“We know that all things work together for good to those who love God, to those who are called according to His purpose.” — Romans 8:28 MEV
We talked about this verse yesterday — how not everything that happens has a purpose, but how going through a trial or tragedy can actually work to your good because it forces you to look for God (whose love can then get in and overwhelm you.)
But even so, you can’t quote this verse in a light-hearted or Pollyanna way (or if you do, you’re still not getting it).
Because there’s very little of that when you’re in the middle of the tragedy. There is more of sitting in silence and darkness with your life’s blood slowly dripping out your slit wrists, and feeling the presence of the Crucified slip into the seat beside you, press his wounded side against you, wrap his arms around you, and hold you with his nail scarred hands.
It’s not the answer to your prayer that you want that fixes you up and makes you happy, but instead, it’s an acknowledgment that the one who loves you understands your suffering because he, too, suffered. In the moment, it’s some comfort, but in the aftermath, it’s glorious. If you retain this closeness, and this sense of God’s overwhelming understanding of and love for you, it will become the foundation of a life that is lived here and now in heaven.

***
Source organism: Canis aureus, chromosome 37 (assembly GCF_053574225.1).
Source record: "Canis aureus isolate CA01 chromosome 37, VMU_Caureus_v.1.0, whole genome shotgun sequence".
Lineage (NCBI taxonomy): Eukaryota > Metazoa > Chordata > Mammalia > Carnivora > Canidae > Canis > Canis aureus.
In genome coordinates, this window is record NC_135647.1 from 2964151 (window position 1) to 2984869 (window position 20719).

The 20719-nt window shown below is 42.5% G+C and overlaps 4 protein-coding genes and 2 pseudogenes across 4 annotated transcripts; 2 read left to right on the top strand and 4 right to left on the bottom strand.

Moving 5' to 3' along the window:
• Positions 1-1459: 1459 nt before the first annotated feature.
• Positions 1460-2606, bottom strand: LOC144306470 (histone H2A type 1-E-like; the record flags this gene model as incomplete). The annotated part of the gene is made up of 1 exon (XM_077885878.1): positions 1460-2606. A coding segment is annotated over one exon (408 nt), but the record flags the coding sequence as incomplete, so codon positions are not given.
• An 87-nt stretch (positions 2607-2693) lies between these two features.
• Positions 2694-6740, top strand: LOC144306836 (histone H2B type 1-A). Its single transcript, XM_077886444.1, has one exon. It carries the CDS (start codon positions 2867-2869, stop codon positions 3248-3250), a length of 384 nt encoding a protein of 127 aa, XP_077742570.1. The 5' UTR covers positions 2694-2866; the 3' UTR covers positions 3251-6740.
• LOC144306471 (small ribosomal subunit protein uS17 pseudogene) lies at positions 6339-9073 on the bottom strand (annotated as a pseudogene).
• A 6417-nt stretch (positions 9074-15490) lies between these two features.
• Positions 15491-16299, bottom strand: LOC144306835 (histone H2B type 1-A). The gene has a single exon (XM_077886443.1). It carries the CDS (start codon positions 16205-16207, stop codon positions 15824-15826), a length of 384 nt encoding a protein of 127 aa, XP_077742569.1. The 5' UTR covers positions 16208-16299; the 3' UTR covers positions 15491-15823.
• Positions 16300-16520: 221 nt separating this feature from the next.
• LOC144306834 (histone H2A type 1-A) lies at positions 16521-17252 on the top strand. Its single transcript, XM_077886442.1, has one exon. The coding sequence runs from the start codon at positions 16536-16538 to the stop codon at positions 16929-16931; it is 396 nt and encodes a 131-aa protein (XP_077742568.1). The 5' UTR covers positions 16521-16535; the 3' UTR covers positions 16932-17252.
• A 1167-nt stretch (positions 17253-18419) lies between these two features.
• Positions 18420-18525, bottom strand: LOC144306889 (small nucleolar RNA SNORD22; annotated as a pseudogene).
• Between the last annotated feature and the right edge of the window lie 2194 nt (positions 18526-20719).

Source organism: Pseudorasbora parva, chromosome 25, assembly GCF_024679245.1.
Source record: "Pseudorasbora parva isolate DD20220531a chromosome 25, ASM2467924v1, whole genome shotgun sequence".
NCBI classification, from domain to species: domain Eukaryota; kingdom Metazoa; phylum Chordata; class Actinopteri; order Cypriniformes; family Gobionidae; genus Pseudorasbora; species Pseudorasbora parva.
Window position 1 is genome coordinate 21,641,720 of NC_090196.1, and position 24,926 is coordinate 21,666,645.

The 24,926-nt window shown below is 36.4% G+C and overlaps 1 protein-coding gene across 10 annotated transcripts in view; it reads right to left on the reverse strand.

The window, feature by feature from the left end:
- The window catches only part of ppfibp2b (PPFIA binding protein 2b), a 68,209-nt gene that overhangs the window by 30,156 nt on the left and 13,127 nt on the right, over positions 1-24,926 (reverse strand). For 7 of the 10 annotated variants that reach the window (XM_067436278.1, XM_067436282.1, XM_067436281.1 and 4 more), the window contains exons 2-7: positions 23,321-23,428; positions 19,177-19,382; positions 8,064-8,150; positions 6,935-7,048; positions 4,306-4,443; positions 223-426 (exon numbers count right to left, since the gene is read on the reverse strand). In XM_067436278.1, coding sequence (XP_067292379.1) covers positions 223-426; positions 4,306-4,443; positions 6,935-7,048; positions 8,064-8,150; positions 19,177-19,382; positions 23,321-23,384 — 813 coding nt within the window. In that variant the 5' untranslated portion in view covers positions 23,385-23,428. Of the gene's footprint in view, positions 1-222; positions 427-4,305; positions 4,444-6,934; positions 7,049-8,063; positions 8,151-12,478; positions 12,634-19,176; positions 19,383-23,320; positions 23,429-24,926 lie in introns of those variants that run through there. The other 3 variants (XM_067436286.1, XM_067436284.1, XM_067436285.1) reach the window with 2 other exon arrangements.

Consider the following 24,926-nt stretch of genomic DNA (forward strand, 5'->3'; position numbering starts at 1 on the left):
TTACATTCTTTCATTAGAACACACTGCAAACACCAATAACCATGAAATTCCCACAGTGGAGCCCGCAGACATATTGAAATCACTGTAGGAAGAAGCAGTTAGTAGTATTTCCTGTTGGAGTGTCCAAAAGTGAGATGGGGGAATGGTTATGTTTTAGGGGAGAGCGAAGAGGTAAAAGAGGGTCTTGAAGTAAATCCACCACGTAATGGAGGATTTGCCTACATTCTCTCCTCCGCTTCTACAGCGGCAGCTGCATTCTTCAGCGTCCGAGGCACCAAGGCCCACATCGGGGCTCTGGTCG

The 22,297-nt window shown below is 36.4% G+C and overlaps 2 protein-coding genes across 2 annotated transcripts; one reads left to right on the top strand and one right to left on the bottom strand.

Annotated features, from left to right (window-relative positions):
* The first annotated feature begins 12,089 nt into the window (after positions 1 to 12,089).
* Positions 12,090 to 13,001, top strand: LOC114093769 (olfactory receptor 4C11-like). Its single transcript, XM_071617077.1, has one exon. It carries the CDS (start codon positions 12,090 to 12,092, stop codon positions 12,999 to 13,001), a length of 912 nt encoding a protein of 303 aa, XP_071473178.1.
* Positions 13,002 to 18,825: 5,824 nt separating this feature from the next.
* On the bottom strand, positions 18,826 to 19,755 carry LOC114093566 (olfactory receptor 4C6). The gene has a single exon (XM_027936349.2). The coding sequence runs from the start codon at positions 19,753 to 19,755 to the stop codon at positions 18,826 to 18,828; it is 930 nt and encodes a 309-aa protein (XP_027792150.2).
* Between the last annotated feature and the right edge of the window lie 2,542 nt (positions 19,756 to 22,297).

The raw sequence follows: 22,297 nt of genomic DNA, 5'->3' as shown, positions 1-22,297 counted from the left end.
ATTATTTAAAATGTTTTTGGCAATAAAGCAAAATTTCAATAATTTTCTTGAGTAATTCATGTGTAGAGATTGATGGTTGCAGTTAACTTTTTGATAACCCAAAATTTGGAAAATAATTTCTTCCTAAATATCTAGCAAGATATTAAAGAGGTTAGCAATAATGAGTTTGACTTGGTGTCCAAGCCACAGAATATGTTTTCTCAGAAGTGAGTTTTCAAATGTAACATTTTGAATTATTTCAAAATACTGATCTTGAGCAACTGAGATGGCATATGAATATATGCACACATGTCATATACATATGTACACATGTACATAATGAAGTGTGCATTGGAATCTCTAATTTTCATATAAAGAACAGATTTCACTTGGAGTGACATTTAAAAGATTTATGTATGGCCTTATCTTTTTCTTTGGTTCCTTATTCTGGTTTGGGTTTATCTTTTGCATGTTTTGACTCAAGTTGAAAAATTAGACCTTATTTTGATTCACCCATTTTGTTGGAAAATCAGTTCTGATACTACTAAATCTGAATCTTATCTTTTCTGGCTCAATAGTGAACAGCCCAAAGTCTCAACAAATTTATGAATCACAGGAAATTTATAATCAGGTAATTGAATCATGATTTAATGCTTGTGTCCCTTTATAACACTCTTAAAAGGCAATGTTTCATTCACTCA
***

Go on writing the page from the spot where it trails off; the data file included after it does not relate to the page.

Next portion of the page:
It will become a life more filled with love and joy than you could ever have imagined in the middle of your tragedy. And then — what can it be but good? You have lived through your own death, what in the world threaten you now? You are rooted and grounded in love. And that’s eternal. You will get a perspective on life that truly does make every day a gift.
The scars of the past are ever present. Even Jesus had them in his resurrection body. Why? I think to show you that you won’t forget the pain of your tragedy — It will shape you, especially if it were the beginning of a new walk with God. You will be healed, this I know, but you won’t be the same.